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Midnight in Paris Review

Midnight in Paris

A nebbishy screenwriter who longs to publish a novel, Gil (Owen Wilson) is tentatively working on a book set in a nostalgia shop — much to the open frustration of Inez (Rachel McAdams), his all-too-modern, rich-girl fiancée. She has a tendency to talk about Gil in catty, judgy tones as if he's not in the room even when he is, and she makes no bones about preferring Gil the casher of Hollywood paychecks to Gil the wannabe artist.

The couple has accompanied her parents on a trip to Paris in advance of the wedding, and if Gil, who once gave up a chance to live there for real, had his way, they'd never leave. "I tell ya," he tells his future wife, "if I had just stayed here and written novels, instead of getting into that whole grind of writing movie scripts ..."

The latest in a long line of actors playing a "Woody Allen type" in a Woody Allen film, Wilson, starring in Allen's new feature, Midnight in Paris, bends his nasal, recognizably Texan drawl into an exaggerated pattern of staccatos and glissandos that's obviously modeled on the writer-director's near-musical verbal cadences.

Wilson's performance adds an extra layer of distance to a script thick with allegory. A deceptively light time-travel romance, Midnight uses fairy-tale devices as a way to get to the filmmaker's familiar, real life–sourced themes: desire as both magical salve and instigator of insanity, and the fear of death, which makes us forget past miseries just long enough to pursue pleasures that will almost surely end in pain.

One night, as Inez flirts with an obnoxiously pedantic American academic (Michael Sheen), Gil drunkenly wanders off alone. A car pulls up, the strangers inside offer Gil a ride, and the next thing we know, Gil is at a bizarre party full of flappers dancing to Cole Porter. When a vivacious young couple introduce themselves as Scott and Zelda, Gil realizes he's been transported to Paris circa the 1920s. Before the night is through, he begins a flirtation with Adriana (Marion Cotillard), a stunning serial muse, and forges a bond with Ernest Hemingway (Corey Stoll), who offers to show Gil's novel-in-progress to his friend and mentor, Gertrude Stein (Kathy Bates). Gil runs out to grab his manuscript — and promptly gets lost in the present. But the next night, the clock strikes midnight, another mysterious car drives up, and Gil is once again transported to his personal nostalgic paradise.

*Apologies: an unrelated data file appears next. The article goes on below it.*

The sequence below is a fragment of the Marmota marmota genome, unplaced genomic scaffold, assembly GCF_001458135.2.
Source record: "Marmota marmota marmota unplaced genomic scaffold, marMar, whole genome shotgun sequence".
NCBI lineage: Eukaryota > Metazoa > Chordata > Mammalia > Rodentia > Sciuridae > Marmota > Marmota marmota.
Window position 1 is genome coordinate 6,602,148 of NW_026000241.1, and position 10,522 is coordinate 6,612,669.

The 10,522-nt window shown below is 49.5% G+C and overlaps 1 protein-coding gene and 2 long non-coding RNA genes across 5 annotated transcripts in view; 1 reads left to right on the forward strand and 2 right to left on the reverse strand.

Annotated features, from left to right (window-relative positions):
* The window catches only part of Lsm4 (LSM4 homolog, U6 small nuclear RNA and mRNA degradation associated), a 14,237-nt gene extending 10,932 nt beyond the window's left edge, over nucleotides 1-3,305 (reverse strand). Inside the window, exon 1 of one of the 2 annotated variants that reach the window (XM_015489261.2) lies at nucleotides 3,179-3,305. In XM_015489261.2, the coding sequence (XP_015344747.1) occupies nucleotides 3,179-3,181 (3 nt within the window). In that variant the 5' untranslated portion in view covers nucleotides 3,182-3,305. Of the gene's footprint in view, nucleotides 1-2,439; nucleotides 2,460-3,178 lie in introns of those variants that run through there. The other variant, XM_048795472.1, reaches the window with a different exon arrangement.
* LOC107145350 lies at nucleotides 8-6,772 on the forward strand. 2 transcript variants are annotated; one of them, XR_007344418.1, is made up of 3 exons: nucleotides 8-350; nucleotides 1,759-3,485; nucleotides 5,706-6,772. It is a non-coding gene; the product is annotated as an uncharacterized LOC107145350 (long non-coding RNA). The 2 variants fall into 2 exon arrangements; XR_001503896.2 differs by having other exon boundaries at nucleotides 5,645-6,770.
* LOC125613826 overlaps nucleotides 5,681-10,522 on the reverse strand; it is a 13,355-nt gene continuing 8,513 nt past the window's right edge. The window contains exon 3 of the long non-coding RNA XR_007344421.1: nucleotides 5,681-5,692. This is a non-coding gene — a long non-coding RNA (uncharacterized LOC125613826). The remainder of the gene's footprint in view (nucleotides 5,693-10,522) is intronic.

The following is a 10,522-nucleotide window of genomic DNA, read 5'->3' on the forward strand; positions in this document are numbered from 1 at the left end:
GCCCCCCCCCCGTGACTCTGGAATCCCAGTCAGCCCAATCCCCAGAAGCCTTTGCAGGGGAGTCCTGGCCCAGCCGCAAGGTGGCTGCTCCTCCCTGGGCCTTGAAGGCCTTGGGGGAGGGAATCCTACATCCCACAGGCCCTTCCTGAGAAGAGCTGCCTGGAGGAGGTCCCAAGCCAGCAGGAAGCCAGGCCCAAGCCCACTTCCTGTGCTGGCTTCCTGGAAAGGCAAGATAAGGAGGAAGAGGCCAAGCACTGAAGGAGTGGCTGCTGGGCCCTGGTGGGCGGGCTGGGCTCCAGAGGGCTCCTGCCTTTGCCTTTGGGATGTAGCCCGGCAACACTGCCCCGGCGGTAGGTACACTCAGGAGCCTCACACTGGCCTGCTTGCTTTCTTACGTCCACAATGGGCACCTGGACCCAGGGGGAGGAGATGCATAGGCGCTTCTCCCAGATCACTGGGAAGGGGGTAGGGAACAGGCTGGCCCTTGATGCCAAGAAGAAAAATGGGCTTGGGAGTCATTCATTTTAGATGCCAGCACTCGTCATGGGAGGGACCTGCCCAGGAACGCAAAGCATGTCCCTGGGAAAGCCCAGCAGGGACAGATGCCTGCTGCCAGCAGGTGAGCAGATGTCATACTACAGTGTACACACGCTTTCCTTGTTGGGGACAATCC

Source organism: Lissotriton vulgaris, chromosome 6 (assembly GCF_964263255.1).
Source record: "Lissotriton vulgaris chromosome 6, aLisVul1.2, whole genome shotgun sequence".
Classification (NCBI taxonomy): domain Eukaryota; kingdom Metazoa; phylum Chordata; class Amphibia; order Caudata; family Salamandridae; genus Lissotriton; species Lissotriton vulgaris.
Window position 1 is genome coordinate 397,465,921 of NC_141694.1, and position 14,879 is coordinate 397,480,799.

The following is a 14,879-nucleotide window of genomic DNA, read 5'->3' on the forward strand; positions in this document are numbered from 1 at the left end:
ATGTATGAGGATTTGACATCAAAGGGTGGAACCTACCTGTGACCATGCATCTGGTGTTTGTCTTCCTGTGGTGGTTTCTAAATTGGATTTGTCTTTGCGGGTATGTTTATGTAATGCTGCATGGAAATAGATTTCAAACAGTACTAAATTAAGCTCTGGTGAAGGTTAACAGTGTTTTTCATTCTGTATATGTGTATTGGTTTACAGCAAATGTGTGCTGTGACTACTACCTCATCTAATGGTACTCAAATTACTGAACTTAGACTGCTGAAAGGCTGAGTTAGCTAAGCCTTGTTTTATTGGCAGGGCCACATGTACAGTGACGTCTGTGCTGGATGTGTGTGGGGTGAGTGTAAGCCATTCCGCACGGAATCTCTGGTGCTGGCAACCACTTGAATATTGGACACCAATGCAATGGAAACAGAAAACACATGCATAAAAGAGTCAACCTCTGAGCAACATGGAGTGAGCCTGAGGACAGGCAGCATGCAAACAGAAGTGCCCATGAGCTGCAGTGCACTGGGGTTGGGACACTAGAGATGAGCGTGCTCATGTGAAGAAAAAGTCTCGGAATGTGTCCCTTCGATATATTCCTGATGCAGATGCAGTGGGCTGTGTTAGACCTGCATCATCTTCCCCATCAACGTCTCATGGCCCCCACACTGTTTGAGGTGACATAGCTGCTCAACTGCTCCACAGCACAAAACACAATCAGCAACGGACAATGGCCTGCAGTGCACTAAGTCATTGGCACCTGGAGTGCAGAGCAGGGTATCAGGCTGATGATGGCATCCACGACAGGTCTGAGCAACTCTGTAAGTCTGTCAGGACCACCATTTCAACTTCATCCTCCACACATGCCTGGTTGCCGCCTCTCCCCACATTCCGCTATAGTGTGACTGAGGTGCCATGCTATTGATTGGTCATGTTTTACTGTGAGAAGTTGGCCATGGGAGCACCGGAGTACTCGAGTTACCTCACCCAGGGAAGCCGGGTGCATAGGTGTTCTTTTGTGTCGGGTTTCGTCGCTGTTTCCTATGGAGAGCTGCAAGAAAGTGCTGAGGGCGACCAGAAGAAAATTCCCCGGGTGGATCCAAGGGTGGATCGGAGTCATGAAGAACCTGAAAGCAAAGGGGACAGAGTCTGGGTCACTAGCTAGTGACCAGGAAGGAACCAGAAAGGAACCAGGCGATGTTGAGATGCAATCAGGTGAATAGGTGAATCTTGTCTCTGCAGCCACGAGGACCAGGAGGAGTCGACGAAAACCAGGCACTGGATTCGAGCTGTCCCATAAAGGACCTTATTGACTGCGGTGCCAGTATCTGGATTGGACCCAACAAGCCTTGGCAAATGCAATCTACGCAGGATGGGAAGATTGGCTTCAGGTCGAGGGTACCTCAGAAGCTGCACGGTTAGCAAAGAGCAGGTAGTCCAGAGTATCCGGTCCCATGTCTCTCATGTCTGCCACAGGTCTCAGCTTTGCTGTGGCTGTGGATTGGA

Allen only lightly milks the sci-fi potential of his premise, barely probing into the wonky details of how Gil's presence in the past could alter the space-time continuum (the one time his reticence feels like a missed opportunity: when Gil gives Zelda Fitzgerald a Valium and she subsequently disappears from the film). The high concept is a means, not an end: Allen sends Gil traveling through time not because he's terribly interested in the mechanics and fantastic possibilities of interdimensional travel but because it's a backdoor way to investigate the problem of time — our inability to slow it down or stop it, to make anything good last or prevent inevitable misery — within ordinary life.

Shot by Darius Khondji, who collaborated with Allen on the much-maligned Anything Else, Midnight is a striking study in aesthetic contrasts. The present-day is white, fluorescent, blindingly bright — the atmospheric equivalent of a hangover. In the past, it's permanently just before last call, every room pulsing softly with smoky, amber light. No wonder Gil, drunk on the rush of being able to control his transport through time (and often just drunk), gets cocky and attempts to close the gap between past and present, for the first time in his life going after what he really thinks will make him happy. But ephemerality proves to be a curse in every epoch.

Allen's contemporary output, which has remained steady, thanks to foreign financing and tax credits, is often unfairly dismissed as trifling, even though his films of the '00s have been shot through with an intense, cumulative despair. Here he gives the episodic ebb and flow of satisfaction an unexpectedly upbeat spin. Or does he? Midnight concludes with a rushed coupling that could be read as falsely optimistic. Or maybe it's just the beginning of another crest of hope and momentary joy, doomed to dissipate just after the end credits — or, more likely, in the next film.

MIDNIGHT IN PARIS | Written and directed by WOODY ALLEN | Sony Pictures Classics | ArcLight Hollywood, Landmark


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